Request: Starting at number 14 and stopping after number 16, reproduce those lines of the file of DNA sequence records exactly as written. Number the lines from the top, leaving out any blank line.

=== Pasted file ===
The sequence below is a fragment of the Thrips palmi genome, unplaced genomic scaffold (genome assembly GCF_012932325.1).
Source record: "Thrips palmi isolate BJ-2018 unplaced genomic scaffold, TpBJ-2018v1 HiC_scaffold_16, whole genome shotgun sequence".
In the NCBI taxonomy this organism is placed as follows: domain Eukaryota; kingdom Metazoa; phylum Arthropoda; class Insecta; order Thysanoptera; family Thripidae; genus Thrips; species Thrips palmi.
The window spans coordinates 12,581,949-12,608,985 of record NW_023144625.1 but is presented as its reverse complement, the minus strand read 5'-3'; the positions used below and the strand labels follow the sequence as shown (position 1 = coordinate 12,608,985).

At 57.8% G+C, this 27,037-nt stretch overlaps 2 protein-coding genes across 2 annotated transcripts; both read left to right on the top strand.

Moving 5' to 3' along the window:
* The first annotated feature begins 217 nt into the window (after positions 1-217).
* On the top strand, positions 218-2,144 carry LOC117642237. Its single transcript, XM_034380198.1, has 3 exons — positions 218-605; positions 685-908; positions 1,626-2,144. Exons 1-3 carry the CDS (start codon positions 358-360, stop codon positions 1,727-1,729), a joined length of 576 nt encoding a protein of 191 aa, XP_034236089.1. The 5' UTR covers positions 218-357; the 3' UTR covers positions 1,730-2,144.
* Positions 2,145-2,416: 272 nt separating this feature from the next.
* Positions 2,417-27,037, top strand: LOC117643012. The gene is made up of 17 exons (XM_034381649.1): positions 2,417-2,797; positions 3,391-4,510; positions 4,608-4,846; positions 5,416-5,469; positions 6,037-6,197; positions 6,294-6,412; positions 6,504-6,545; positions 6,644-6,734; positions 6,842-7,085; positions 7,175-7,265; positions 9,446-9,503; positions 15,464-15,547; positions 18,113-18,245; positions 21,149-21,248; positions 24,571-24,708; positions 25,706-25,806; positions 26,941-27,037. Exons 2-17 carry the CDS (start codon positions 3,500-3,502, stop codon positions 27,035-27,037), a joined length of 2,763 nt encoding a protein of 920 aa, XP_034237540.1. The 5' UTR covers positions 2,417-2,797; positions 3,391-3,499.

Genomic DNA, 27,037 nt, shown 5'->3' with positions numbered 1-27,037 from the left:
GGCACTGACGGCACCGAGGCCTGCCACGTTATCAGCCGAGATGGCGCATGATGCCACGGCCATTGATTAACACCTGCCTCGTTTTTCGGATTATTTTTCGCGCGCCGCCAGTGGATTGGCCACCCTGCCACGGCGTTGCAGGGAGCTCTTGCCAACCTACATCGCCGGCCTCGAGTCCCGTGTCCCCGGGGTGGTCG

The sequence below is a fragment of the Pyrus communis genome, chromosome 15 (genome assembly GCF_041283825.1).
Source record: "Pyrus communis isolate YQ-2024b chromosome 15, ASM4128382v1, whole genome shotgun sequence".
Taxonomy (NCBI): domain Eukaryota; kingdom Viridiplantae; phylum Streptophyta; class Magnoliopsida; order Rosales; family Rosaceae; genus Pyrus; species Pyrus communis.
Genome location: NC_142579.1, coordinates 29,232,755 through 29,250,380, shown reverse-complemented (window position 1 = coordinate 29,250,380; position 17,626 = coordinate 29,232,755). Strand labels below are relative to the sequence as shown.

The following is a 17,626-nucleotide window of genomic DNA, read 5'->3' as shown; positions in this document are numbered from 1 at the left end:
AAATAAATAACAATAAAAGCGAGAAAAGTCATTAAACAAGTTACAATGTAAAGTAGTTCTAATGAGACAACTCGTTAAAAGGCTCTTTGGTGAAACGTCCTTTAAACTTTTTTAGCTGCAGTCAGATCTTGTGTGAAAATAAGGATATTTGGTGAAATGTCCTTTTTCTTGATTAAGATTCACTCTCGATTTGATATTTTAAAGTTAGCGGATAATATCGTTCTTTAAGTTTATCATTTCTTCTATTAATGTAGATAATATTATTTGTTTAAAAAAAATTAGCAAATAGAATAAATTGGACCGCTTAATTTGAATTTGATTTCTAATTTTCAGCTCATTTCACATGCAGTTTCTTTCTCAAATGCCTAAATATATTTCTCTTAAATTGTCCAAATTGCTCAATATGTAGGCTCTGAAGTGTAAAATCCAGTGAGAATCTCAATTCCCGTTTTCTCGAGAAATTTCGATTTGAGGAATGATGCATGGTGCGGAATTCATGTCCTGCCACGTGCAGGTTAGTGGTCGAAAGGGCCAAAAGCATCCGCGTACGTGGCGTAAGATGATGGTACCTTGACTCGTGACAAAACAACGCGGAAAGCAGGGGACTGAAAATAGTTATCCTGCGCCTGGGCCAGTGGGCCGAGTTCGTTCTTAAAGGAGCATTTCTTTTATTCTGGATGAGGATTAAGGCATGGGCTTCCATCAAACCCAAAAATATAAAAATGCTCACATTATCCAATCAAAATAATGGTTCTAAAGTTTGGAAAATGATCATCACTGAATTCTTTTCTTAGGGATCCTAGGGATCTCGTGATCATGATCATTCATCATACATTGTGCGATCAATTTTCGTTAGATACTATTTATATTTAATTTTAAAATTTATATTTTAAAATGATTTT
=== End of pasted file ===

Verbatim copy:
Source record: "Pyrus communis isolate YQ-2024b chromosome 15, ASM4128382v1, whole genome shotgun sequence".
Taxonomy (NCBI): domain Eukaryota; kingdom Viridiplantae; phylum Streptophyta; class Magnoliopsida; order Rosales; family Rosaceae; genus Pyrus; species Pyrus communis.
Genome location: NC_142579.1, coordinates 29,232,755 through 29,250,380, shown reverse-complemented (window position 1 = coordinate 29,250,380; position 17,626 = coordinate 29,232,755). Strand labels below are relative to the sequence as shown.